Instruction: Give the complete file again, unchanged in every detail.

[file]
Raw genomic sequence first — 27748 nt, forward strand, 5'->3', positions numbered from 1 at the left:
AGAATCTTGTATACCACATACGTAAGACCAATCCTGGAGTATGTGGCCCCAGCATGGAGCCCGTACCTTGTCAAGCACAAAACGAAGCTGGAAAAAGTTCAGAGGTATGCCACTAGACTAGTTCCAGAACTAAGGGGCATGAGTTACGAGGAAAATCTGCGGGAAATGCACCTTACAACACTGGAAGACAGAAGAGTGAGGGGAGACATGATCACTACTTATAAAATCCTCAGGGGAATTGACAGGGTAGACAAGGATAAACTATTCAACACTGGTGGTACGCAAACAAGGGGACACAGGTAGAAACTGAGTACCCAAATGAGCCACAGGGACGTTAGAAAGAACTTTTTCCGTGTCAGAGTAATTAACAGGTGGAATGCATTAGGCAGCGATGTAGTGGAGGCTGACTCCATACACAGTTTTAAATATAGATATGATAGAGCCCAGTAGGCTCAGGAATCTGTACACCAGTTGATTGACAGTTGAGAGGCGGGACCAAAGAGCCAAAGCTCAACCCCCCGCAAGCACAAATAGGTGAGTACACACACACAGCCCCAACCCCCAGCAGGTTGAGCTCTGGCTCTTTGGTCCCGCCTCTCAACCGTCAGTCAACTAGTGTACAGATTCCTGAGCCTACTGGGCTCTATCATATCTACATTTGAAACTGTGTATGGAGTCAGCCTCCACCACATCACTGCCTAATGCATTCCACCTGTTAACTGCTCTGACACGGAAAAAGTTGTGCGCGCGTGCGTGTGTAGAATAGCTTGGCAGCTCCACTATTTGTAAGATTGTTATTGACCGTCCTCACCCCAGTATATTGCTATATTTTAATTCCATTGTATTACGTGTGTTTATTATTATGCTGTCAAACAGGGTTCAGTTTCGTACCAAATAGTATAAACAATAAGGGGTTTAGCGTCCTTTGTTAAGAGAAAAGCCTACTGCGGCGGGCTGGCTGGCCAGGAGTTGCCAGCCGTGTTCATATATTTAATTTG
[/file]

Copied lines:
Raw genomic sequence first — 27748 nt, forward strand, 5'->3', positions numbered from 1 at the left:
AGAATCTTGTATACCACATACGTAAGACCAATCCTGGAGTATGTGGCCCCAGCATGGAGCCCGTACCTTGTCAAGCACAAAACGAAGCTGGAAAAAGTTCAGAGGTATGCCACTAGACTAGTTCCAGAACTAAGGGGCATGAGTTACGAGGAAAATCTGCGGGAAATGCACCTTACAACACTGGAAGACAGAAGAGTGAGGGGAGACATGATCACTACTTATAAAATCCTCAGGGGAATTGACAGGGTAGACAAGGATAAACTATTCAACACTGGTGGTACGCAAACAAGGGGACACAGGTAGAAACTGAGTACCCAAATGAGCCACAGGGACGTTAGAAAGAACTTTTTCCGTGTCAGAGTAATTAACAGGTGGAATGCATTAGGCAGCGATGTAGTGGAGGCTGACTCCATACACAGTTTTAAATATAGATATGATAGAGCCCAGTAGGCTCAGGAATCTGTACACCAGTTGATTGACAGTTGAGAGGCGGGACCAAAGAGCCAAAGCTCAACCCCCCGCAAGCACAAATAGGTGAGTACACACACACAGCCCCAACCCCCAGCAGGTTGAGCTCTGGCTCTTTGGTCCCGCCTCTCAACCGTCAGTCAACTAGTGTACAGATTCCTGAGCCTACTGGGCTCTATCATATCTACATTTGAAACTGTGTATGGAGTCAGCCTCCACCACATCACTGCCTAATGCATTCCACCTGTTAACTGCTCTGACACGGAAAAAGTTGTGCGCGCGTGCGTGTGTAGAATAGCTTGGCAGCTCCACTATTTGTAAGATTGTTATTGACCGTCCTCACCCCAGTATATTGCTATATTTTAATTCCATTGTATTACGTGTGTTTATTATTATGCTGTCAAACAGGGTTCAGTTTCGTACCAAATAGTATAAACAATAAGGGGTTTAGCGTCCTTTGTTAAGAGAAAAGCCTACTGCGGCGGGCTGGCTGGCCAGGAGTTGCCAGCCGTGTTCATATATTTAATTTG